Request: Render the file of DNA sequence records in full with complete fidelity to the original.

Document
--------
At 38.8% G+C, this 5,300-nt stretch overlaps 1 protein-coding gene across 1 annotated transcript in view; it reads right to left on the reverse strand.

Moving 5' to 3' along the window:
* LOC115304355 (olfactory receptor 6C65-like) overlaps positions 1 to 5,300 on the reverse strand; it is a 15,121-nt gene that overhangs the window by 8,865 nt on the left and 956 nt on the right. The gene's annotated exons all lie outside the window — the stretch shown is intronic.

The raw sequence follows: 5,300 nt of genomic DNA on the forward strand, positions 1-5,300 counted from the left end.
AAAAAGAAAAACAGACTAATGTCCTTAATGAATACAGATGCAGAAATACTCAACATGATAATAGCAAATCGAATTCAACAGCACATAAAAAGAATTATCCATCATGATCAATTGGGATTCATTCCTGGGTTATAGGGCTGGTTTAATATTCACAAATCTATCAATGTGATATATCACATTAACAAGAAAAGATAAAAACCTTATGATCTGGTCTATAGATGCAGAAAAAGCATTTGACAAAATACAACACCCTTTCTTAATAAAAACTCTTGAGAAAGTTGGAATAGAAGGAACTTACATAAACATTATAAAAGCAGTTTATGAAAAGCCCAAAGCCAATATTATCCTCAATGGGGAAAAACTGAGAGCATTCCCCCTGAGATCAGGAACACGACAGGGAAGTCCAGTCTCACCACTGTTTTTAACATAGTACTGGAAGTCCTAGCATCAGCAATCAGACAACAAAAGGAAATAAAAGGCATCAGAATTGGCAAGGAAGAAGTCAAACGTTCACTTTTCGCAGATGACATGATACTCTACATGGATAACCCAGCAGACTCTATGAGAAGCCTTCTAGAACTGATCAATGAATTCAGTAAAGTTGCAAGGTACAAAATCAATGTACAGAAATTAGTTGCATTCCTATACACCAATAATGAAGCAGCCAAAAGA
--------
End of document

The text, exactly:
At 38.8% G+C, this 5,300-nt stretch overlaps 1 protein-coding gene across 1 annotated transcript in view; it reads right to left on the reverse strand.

Moving 5' to 3' along the window:
* LOC115304355 (olfactory receptor 6C65-like) overlaps positions 1 to 5,300 on the reverse strand; it is a 15,121-nt gene that overhangs the window by 8,865 nt on the left and 956 nt on the right. The gene's annotated exons all lie outside the window — the stretch shown is intronic.

The raw sequence follows: 5,300 nt of genomic DNA on the forward strand, positions 1-5,300 counted from the left end.
AAAAAGAAAAACAGACTAATGTCCTTAATGAATACAGATGCAGAAATACTCAACATGATAATAGCAAATCGAATTCAACAGCACATAAAAAGAATTATCCATCATGATCAATTGGGATTCATTCCTGGGTTATAGGGCTGGTTTAATATTCACAAATCTATCAATGTGATATATCACATTAACAAGAAAAGATAAAAACCTTATGATCTGGTCTATAGATGCAGAAAAAGCATTTGACAAAATACAACACCCTTTCTTAATAAAAACTCTTGAGAAAGTTGGAATAGAAGGAACTTACATAAACATTATAAAAGCAGTTTATGAAAAGCCCAAAGCCAATATTATCCTCAATGGGGAAAAACTGAGAGCATTCCCCCTGAGATCAGGAACACGACAGGGAAGTCCAGTCTCACCACTGTTTTTAACATAGTACTGGAAGTCCTAGCATCAGCAATCAGACAACAAAAGGAAATAAAAGGCATCAGAATTGGCAAGGAAGAAGTCAAACGTTCACTTTTCGCAGATGACATGATACTCTACATGGATAACCCAGCAGACTCTATGAGAAGCCTTCTAGAACTGATCAATGAATTCAGTAAAGTTGCAAGGTACAAAATCAATGTACAGAAATTAGTTGCATTCCTATACACCAATAATGAAGCAGCCAAAAGA